Take the 2-minute tour ×
Stack Overflow is a question and answer site for professional and enthusiast programmers. It's 100% free, no registration required.

I'm pretty new to pandas, so I guess I'm doing something wrong -

I have a DataFrame:

     a     b
0  0.5  0.75
1  0.5  0.75
2  0.5  0.75
3  0.5  0.75
4  0.5  0.75

df.corr() gives me:

    a   b
a NaN NaN
b NaN NaN

but np.correlate(df["a"], df["b"]) gives: 1.875

Why is that? I want to have the correlation matrix for my DataFrame and thought that corr() does that (at least according to the documentation). Why does it return NaN?

What's the correct way to calculate?

Many thanks!

share|improve this question

1 Answer 1

up vote 15 down vote accepted
+50

np.correlate calculates the (unnormalized) cross-correlation between two 1-dimensional sequences:

z[k] = sum_n a[n] * conj(v[n+k])

while df.corr (by default) calculates the Pearson correlation coefficient.

The correlation coefficient (if it exists) is always between -1 and 1 inclusive. The cross-correlation is not bounded.

The formulas are somewhat related, but notice that in the cross-correlation formula (above) there is no subtraction of the means, and no division by the standard deviations which is part of the formula for Pearson correlation coefficient.

The fact that the standard deviation of df['a'] and df['b'] is zero is what causes df.corr to be NaN everywhere.


From the comment below, it sounds like you are looking for Beta. It is related to Pearson's correlation coefficient, but instead of dividing by the product of standard deviations:

enter image description here

you divide by a variance:

enter image description here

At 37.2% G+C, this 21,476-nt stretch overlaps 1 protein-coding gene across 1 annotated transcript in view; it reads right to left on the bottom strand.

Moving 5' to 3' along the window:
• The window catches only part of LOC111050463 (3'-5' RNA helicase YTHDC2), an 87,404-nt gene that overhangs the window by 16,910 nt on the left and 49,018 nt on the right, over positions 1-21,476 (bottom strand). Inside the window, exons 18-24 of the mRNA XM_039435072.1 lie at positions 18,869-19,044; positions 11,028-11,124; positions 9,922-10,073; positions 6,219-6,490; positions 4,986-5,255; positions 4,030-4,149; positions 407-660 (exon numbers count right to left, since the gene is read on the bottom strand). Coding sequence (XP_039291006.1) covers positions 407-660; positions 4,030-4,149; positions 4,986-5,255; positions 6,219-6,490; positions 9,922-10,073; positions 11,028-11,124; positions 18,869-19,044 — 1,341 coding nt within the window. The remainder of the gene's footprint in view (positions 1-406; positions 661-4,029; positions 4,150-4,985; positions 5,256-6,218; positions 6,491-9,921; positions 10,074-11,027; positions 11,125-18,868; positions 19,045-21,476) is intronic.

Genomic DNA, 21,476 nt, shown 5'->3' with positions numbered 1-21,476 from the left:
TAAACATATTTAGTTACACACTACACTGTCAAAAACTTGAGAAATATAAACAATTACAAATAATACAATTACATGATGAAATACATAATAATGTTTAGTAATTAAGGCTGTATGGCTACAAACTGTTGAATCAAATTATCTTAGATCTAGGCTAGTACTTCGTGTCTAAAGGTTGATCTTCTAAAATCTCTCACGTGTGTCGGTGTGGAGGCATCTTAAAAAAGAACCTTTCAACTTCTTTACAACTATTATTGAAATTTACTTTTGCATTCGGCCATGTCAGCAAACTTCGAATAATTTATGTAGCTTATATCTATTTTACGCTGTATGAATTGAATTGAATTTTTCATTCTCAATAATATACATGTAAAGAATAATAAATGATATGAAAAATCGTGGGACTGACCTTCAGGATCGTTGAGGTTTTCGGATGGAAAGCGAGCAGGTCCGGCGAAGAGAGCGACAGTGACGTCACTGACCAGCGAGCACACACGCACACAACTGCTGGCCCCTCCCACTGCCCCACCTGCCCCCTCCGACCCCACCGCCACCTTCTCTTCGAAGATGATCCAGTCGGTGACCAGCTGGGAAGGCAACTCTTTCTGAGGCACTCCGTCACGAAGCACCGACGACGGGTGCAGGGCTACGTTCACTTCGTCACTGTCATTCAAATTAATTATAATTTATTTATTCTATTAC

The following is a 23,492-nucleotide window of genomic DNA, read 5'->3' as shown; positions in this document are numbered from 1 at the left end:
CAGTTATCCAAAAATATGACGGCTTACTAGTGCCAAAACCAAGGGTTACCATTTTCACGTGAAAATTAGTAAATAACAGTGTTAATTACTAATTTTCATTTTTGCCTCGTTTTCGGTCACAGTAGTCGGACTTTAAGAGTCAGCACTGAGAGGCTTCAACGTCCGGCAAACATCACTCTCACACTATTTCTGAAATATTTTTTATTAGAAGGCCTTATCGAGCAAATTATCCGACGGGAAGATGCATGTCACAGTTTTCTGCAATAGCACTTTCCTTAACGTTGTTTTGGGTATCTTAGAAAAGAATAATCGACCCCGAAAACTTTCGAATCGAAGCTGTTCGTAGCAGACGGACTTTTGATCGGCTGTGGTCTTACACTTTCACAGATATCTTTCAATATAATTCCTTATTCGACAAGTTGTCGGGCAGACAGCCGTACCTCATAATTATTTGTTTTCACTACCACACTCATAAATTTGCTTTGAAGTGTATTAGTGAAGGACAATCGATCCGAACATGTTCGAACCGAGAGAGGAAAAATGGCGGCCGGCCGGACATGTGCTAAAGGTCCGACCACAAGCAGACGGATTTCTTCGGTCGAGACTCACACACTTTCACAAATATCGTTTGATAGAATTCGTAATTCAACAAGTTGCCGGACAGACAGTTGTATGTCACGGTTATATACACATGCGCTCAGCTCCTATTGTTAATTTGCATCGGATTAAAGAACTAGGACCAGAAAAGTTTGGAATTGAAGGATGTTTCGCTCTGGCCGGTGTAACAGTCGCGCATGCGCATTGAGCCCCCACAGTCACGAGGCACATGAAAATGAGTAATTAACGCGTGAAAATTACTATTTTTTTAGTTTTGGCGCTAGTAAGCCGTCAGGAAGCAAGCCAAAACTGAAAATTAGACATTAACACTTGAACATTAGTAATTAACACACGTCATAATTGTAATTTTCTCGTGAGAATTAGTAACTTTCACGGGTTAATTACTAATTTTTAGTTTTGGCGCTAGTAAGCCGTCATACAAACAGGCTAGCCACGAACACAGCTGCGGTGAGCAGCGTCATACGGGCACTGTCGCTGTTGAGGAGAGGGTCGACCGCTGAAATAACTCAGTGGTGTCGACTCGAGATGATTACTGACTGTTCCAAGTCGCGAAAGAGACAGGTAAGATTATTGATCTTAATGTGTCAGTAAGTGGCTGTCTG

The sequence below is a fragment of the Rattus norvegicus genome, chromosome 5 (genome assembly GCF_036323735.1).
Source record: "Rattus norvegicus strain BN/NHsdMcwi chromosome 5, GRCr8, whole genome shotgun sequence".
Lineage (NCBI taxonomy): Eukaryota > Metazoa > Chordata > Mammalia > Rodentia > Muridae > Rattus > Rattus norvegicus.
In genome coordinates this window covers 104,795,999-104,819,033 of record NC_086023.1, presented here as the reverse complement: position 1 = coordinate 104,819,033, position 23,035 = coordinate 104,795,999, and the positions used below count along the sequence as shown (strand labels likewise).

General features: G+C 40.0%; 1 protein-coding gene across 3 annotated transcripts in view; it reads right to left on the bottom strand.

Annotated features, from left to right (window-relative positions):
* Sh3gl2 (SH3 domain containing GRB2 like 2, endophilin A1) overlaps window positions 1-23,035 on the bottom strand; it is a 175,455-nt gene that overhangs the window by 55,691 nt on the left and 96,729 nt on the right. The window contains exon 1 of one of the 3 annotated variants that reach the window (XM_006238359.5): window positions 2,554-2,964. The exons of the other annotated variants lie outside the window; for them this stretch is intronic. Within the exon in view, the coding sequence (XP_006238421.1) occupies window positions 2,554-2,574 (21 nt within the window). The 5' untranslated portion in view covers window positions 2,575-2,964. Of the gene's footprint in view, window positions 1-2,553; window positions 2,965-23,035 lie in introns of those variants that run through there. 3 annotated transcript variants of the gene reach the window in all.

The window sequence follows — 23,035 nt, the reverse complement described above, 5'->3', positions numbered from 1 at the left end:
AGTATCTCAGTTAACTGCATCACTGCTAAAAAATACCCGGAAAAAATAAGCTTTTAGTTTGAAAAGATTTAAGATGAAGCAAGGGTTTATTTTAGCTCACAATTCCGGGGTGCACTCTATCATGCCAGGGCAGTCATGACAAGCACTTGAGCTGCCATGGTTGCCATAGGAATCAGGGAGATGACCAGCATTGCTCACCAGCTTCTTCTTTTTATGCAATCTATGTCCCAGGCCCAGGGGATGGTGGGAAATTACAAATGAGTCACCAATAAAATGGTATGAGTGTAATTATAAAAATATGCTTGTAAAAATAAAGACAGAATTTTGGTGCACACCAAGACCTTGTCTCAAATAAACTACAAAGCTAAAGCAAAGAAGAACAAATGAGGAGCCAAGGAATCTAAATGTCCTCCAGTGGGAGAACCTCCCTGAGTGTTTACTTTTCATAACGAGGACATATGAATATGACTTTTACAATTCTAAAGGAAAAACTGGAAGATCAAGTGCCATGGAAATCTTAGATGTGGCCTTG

You can compute Beta using np.cov

cov = np.cov(a, b)
beta = cov[1, 0] / cov[0, 0]

import numpy as np
import matplotlib.pyplot as plt
np.random.seed(100)


def geometric_brownian_motion(T=1, N=100, mu=0.1, sigma=0.01, S0=20):
    """
    http://stackoverflow.com/a/13203189/190597 (unutbu)
    """
    dt = float(T) / N
    t = np.linspace(0, T, N)
    W = np.random.standard_normal(size=N)
    W = np.cumsum(W) * np.sqrt(dt)  # standard brownian motion ###
    X = (mu - 0.5 * sigma ** 2) * t + sigma * W
    S = S0 * np.exp(X)  # geometric brownian motion ###
    return S

N = 10 ** 6
a = geometric_brownian_motion(T=1, mu=0.1, sigma=0.01, N=N)
b = geometric_brownian_motion(T=1, mu=0.2, sigma=0.01, N=N)

cov = np.cov(a, b)
print(cov)
# [[ 0.38234755  0.80525967]
#  [ 0.80525967  1.73517501]]
beta = cov[1, 0] / cov[0, 0]
print(beta)
# 2.10609347015

plt.plot(a)
plt.plot(b)
plt.show()

enter image description here

The ratio of mus is 2, and beta is ~2.1.


And you could also compute it with df.corr, though this is a much more round-about way of doing it (but it is nice to see there is consistency):

import pandas as pd
df = pd.DataFrame({'a': a, 'b': b})
beta2 = (df.corr() * df['b'].std() * df['a'].std() / df['a'].var()).ix[0, 1]
print(beta2)
# 2.10609347015
assert np.allclose(beta, beta2)
share|improve this answer
    
Thanks! So in case my "a" and "b" are daily changes of prices and I want to measure how does "b" does with respect to "a" (meaning - if every time "a" goes up by 1% b goes up by 2% I'd expect to see 2.0, if "b" is always -0.5% I'd expect -0.5). I guess the 'cross-correlation' is what I want, right? –  Zach Moshe Apr 7 '13 at 6:30
    
I think what you are looking for then is called Beta. –  unutbu Apr 7 '13 at 11:06
1  
super thanks! great explanation. –  Zach Moshe Apr 7 '13 at 15:47

Your Answer

 
discard

By posting your answer, you agree to the privacy policy and terms of service.

Not the answer you're looking for? Browse other questions tagged or ask your own question.